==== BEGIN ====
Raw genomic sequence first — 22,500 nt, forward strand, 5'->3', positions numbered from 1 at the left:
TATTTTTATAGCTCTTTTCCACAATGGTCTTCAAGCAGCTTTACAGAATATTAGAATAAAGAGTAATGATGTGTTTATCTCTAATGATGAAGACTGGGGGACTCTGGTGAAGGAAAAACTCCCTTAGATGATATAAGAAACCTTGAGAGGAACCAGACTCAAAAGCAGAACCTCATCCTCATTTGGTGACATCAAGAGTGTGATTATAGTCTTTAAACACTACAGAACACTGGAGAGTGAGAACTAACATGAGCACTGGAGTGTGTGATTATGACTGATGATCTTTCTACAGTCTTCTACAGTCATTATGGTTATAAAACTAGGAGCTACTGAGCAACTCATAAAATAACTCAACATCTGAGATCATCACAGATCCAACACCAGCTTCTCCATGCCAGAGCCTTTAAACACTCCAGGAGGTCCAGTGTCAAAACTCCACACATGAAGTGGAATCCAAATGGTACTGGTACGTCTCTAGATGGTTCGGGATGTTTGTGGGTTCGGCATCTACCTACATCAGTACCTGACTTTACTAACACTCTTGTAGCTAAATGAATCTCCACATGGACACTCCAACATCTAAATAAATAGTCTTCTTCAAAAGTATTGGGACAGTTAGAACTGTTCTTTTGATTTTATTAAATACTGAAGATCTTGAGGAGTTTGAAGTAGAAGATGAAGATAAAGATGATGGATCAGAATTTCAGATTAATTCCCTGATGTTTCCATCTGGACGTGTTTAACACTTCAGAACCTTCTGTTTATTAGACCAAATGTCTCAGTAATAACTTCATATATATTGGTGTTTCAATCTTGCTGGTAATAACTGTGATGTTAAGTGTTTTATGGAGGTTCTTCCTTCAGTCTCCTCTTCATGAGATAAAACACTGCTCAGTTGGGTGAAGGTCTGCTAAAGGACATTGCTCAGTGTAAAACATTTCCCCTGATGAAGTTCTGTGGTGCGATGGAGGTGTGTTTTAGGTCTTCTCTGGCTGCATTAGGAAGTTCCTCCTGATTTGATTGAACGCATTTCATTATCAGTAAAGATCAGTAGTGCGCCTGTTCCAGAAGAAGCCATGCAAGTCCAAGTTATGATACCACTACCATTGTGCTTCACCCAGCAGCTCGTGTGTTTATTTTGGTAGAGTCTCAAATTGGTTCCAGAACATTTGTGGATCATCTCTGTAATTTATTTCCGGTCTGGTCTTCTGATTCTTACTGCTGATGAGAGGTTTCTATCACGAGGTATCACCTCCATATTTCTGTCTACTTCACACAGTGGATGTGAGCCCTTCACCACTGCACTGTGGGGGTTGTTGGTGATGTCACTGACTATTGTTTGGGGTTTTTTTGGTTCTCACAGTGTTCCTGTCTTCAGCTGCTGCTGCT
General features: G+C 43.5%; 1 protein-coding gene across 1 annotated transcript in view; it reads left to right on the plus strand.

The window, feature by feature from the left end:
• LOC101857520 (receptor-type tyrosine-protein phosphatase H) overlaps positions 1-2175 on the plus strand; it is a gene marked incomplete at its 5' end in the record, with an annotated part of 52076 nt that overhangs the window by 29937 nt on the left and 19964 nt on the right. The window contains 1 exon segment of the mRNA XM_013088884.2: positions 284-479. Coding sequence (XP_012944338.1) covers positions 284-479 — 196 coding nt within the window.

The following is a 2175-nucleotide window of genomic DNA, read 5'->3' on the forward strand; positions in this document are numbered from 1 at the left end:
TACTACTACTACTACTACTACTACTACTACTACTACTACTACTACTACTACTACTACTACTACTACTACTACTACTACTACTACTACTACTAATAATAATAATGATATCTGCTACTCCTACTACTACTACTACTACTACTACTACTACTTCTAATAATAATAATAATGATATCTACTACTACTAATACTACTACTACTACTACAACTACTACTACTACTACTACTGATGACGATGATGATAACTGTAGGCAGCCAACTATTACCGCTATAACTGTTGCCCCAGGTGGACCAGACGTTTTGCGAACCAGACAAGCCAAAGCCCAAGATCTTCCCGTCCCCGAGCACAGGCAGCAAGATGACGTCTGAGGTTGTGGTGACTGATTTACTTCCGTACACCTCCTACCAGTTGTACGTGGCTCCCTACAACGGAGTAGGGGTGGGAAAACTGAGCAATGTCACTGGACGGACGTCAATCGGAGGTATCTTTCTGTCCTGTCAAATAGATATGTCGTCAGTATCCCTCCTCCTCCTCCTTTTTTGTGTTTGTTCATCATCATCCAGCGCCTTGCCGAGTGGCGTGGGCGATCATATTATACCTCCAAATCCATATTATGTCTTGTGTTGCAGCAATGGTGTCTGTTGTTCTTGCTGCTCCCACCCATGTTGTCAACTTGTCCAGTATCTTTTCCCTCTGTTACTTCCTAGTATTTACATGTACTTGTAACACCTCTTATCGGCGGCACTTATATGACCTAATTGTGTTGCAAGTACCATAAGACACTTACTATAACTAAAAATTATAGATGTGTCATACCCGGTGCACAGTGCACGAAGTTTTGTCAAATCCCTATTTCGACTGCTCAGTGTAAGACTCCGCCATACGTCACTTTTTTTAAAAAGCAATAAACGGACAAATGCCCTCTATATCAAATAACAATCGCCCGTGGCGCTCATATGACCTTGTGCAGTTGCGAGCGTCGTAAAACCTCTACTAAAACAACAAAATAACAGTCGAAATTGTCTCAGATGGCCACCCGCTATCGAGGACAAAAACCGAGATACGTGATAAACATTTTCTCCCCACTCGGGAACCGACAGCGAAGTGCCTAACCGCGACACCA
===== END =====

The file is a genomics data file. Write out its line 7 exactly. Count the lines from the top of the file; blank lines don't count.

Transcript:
TACTACTACTACTACTACTACTACTACTACTACTACTACTACTACTACTACTACTACTACTACTACTACTACTACTACTACTACTACTACTAATAATAATAATGATATCTGCTACTCCTACTACTACTACTACTACTACTACTACTACTTCTAATAATAATAATAATGATATCTACTACTACTAATACTACTACTACTACTACAACTACTACTACTACTACTACTGATGACGATGATGATAACTGTAGGCAGCCAACTATTACCGCTATAACTGTTGCCCCAGGTGGACCAGACGTTTTGCGAACCAGACAAGCCAAAGCCCAAGATCTTCCCGTCCCCGAGCACAGGCAGCAAGATGACGTCTGAGGTTGTGGTGACTGATTTACTTCCGTACACCTCCTACCAGTTGTACGTGGCTCCCTACAACGGAGTAGGGGTGGGAAAACTGAGCAATGTCACTGGACGGACGTCAATCGGAGGTATCTTTCTGTCCTGTCAAATAGATATGTCGTCAGTATCCCTCCTCCTCCTCCTTTTTTGTGTTTGTTCATCATCATCCAGCGCCTTGCCGAGTGGCGTGGGCGATCATATTATACCTCCAAATCCATATTATGTCTTGTGTTGCAGCAATGGTGTCTGTTGTTCTTGCTGCTCCCACCCATGTTGTCAACTTGTCCAGTATCTTTTCCCTCTGTTACTTCCTAGTATTTACATGTACTTGTAACACCTCTTATCGGCGGCACTTATATGACCTAATTGTGTTGCAAGTACCATAAGACACTTACTATAACTAAAAATTATAGATGTGTCATACCCGGTGCACAGTGCACGAAGTTTTGTCAAATCCCTATTTCGACTGCTCAGTGTAAGACTCCGCCATACGTCACTTTTTTTAAAAAGCAATAAACGGACAAATGCCCTCTATATCAAATAACAATCGCCCGTGGCGCTCATATGACCTTGTGCAGTTGCGAGCGTCGTAAAACCTCTACTAAAACAACAAAATAACAGTCGAAATTGTCTCAGATGGCCACCCGCTATCGAGGACAAAAACCGAGATACGTGATAAACATTTTCTCCCCACTCGGGAACCGACAGCGAAGTGCCTAACCGCGACACCA